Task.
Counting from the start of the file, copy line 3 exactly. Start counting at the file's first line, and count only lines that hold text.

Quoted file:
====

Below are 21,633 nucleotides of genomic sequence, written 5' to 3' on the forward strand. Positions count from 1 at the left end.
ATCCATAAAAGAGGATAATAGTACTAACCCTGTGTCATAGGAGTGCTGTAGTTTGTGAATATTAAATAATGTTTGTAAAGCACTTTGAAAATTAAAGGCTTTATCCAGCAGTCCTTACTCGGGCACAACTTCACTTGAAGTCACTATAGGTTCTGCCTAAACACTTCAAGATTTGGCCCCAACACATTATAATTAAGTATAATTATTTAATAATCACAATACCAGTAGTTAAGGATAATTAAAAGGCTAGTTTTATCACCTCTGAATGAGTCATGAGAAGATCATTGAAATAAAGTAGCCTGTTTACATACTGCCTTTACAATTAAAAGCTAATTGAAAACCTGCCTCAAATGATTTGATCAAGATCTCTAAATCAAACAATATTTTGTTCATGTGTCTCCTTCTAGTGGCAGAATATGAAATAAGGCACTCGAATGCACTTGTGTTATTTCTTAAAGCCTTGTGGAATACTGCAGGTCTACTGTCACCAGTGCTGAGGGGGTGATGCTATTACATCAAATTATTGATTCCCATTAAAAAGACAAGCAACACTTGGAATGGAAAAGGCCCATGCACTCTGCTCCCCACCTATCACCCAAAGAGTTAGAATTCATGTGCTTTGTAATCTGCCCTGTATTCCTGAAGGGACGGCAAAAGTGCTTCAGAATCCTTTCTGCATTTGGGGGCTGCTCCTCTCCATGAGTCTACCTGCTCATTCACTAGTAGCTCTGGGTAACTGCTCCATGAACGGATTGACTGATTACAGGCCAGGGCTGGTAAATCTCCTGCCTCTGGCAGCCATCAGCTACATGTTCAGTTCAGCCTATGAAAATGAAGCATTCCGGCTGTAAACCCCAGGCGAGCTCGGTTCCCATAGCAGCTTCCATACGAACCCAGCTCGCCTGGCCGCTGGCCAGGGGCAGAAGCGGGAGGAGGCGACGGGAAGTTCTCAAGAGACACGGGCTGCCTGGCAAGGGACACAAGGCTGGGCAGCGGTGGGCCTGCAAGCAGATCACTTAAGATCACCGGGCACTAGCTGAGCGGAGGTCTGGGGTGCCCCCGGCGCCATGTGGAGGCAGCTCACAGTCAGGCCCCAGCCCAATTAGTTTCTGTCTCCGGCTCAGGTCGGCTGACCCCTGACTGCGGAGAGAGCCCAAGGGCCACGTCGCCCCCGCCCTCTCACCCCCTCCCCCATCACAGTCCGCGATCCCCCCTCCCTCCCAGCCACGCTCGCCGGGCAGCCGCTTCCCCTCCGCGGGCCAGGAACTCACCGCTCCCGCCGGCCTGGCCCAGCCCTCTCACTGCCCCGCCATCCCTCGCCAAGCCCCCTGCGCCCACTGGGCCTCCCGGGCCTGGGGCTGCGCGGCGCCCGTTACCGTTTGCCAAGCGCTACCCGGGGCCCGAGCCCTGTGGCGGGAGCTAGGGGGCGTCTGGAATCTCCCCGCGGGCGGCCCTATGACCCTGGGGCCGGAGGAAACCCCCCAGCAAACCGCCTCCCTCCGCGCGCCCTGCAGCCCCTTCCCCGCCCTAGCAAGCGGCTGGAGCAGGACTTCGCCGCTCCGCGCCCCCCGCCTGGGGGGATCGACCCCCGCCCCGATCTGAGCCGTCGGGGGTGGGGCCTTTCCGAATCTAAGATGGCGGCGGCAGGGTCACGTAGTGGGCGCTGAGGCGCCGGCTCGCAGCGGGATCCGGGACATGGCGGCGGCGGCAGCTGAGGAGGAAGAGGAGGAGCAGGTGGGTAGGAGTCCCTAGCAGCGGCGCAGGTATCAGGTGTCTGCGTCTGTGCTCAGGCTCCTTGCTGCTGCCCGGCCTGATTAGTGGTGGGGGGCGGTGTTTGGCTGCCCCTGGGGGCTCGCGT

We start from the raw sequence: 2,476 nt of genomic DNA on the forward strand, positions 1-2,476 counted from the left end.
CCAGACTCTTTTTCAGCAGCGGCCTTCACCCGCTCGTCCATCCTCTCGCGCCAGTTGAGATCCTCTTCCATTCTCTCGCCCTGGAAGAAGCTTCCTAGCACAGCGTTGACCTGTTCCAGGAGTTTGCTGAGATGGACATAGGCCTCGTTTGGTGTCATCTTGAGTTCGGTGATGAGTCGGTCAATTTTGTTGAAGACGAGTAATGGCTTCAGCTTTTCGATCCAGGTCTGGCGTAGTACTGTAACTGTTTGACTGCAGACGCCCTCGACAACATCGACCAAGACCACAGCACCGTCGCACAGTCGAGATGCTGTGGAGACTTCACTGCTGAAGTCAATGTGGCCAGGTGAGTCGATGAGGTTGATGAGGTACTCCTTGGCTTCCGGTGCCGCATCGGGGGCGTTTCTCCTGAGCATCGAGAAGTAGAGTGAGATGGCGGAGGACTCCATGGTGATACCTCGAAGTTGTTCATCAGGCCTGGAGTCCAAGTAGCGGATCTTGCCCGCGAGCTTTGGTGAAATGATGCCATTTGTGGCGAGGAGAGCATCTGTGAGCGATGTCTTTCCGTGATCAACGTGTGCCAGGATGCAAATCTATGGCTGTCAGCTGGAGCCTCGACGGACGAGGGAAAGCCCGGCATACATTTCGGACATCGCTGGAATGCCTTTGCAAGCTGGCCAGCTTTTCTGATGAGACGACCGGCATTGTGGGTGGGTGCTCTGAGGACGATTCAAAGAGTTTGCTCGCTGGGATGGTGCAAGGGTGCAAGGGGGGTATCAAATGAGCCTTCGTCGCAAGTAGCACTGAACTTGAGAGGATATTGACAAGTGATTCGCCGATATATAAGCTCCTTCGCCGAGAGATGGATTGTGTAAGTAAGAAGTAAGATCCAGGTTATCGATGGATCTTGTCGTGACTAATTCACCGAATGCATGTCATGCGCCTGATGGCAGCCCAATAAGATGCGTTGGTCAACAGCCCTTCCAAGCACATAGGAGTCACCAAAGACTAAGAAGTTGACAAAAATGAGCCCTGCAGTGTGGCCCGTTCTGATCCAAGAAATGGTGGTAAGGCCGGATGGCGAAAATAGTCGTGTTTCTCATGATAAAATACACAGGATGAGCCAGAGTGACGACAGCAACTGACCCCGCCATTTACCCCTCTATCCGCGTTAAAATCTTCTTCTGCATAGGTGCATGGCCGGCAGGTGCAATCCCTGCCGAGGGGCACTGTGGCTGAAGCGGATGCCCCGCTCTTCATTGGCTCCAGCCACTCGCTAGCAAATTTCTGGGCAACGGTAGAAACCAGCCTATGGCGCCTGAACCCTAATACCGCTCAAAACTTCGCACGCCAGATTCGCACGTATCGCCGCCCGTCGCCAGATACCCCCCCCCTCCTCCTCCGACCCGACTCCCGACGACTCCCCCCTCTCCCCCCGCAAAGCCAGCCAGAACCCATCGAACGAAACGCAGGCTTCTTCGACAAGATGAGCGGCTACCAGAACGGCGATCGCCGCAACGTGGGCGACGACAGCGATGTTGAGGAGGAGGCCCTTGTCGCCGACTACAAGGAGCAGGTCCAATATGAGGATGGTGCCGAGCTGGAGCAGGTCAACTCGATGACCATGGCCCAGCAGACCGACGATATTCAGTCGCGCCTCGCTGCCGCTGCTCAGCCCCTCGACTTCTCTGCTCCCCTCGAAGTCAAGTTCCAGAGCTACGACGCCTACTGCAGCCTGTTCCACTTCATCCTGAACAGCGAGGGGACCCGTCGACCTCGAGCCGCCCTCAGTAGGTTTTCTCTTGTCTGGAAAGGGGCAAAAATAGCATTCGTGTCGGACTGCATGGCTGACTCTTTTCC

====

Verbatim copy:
We start from the raw sequence: 2,476 nt of genomic DNA on the forward strand, positions 1-2,476 counted from the left end.